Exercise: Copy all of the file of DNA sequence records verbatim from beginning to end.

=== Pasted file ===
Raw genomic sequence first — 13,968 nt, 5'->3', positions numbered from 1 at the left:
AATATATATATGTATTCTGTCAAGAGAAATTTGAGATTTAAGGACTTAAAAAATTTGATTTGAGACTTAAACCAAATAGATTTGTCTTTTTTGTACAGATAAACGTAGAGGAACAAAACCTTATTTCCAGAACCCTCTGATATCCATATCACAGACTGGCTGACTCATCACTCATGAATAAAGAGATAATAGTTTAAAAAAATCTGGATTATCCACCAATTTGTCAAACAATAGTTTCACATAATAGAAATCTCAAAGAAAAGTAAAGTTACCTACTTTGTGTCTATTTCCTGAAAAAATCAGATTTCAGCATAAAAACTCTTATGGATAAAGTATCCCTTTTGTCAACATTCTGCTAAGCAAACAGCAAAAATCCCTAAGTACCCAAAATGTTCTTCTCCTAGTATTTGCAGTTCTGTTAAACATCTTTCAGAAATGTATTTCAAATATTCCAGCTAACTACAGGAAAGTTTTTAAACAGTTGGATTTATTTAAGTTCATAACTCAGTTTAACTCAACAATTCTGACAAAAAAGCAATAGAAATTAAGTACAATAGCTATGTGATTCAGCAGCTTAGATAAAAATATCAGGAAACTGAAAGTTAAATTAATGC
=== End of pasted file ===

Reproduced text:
Raw genomic sequence first — 13,968 nt, 5'->3', positions numbered from 1 at the left:
AATATATATATGTATTCTGTCAAGAGAAATTTGAGATTTAAGGACTTAAAAAATTTGATTTGAGACTTAAACCAAATAGATTTGTCTTTTTTGTACAGATAAACGTAGAGGAACAAAACCTTATTTCCAGAACCCTCTGATATCCATATCACAGACTGGCTGACTCATCACTCATGAATAAAGAGATAATAGTTTAAAAAAATCTGGATTATCCACCAATTTGTCAAACAATAGTTTCACATAATAGAAATCTCAAAGAAAAGTAAAGTTACCTACTTTGTGTCTATTTCCTGAAAAAATCAGATTTCAGCATAAAAACTCTTATGGATAAAGTATCCCTTTTGTCAACATTCTGCTAAGCAAACAGCAAAAATCCCTAAGTACCCAAAATGTTCTTCTCCTAGTATTTGCAGTTCTGTTAAACATCTTTCAGAAATGTATTTCAAATATTCCAGCTAACTACAGGAAAGTTTTTAAACAGTTGGATTTATTTAAGTTCATAACTCAGTTTAACTCAACAATTCTGACAAAAAAGCAATAGAAATTAAGTACAATAGCTATGTGATTCAGCAGCTTAGATAAAAATATCAGGAAACTGAAAGTTAAATTAATGC